William Marsters seems to have been something of an 1850s rogue. He left his wife and family in England to try his luck with the Californian gold rush, and ended up on Palmerston working for its French owner. Somehow, when the Frenchman died, Marsters ended up in possession.
The atoll has a number of islands on its encircling reef, only one of which is inhabited. Palmerson Island was chosen because it has the highest land (a few feet) and unlike some of the smaller islands is unlikely to be washed into the sea by a storm. The island is split into three and each portion is inhabited by the family descended from one of the first Williams wives. The islanders cherish their isolation and way of life, they have refused a landing strip and so remain dependant on supply boats, and yachts. One of them described their values as 1950s; church is central to their lives, and the punishment we saw handed out to the children was definitely 1950s! While we were here a Danish yacht came in from Aitutaki, 200 miles away in the Southern Cook islands, with supplies that Metua’s family had bought and loaded on board for them.
Palmerston island, perched in the reef
While they have no interest in tourists and all the development that entails they love having ‘yotties’ visit, and treat us like guests. Each day of our visit we were picked up from Serenity by Bill and taken ashore to his house, where he and Metua gave us tea and coffee and an enormous lunch washed down with cold coconut. On one day we had Parrot Fish stewed with onions and a bake of breadfruit, onions, bacon and cheese. There was always Passion Fruit and Mango icecream on offer, which meant that in the afternoons the yotties who were being hosted by the other families gravitated to Bill and Metua’s house.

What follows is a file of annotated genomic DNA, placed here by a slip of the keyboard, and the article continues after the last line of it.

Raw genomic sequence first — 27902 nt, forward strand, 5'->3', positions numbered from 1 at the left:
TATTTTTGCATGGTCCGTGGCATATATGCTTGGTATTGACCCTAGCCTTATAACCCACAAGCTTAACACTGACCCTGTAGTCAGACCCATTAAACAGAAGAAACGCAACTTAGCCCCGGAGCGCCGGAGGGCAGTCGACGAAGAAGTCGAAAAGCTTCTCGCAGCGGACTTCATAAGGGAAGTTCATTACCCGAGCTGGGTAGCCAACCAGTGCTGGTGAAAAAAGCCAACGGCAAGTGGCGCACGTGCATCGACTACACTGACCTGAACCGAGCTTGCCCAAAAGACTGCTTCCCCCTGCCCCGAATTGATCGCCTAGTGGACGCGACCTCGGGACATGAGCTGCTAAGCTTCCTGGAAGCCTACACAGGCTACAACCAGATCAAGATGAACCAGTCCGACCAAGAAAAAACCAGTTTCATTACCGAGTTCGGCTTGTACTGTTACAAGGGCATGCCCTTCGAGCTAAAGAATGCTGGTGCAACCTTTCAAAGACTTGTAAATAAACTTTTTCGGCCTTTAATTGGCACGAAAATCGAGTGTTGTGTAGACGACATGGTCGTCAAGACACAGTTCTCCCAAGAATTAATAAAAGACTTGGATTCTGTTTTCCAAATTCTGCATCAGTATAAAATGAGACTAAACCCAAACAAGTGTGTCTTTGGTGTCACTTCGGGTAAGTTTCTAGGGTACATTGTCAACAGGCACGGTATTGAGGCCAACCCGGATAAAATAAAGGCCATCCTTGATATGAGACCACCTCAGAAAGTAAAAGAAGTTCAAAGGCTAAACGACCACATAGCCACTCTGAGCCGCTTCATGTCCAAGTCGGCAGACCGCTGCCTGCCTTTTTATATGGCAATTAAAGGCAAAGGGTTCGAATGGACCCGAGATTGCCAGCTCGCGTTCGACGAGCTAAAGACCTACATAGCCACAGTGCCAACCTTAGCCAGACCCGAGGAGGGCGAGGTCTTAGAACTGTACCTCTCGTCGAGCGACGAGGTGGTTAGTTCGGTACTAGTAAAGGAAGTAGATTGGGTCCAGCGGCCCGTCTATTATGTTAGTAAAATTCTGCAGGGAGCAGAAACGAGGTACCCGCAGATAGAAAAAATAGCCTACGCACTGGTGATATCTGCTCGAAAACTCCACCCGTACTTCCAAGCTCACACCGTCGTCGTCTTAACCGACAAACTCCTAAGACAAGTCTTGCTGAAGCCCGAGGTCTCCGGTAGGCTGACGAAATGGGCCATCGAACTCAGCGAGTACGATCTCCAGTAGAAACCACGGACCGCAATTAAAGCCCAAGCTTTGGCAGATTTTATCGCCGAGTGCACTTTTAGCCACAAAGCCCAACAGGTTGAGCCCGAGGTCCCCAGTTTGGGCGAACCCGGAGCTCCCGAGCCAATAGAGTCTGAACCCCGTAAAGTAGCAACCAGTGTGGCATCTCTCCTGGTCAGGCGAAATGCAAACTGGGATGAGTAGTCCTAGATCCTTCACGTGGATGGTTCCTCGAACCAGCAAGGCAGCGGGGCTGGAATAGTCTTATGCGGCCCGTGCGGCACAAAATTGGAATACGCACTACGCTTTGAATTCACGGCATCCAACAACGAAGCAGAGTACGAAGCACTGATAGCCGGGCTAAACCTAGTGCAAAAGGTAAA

Our hosts, Bill and Metua
Laying the table for lunch
Bill and Metua’s home
We were taken on a tour of the island by Bills youngest son, Tomatau, to see the clinic, the solar farm which provides power day and night to the 51 inhabitants, the school where 19 pupils follow a home learning programme under the supervision of 3 teachers, and the site for a proposed hurricane shelter that is being funded by the Japanese.
The school, in among the coconut trees and open to the air
Our days have been filled with eating, talking, meeting people from the other visiting yachts (there have been up to 11 boats with 25-30 people on board hosted here this week), and snorkelling in the crystal clear waters.
Bill ties up his skiff after bringing us ashore
Phil with the family’s pet Boobie!
The anchorage outside the reef
And palm trees, sun and sand
We have enjoyed amazing hospitality from this isolated community and this will go down as the most memorable visit of our trip.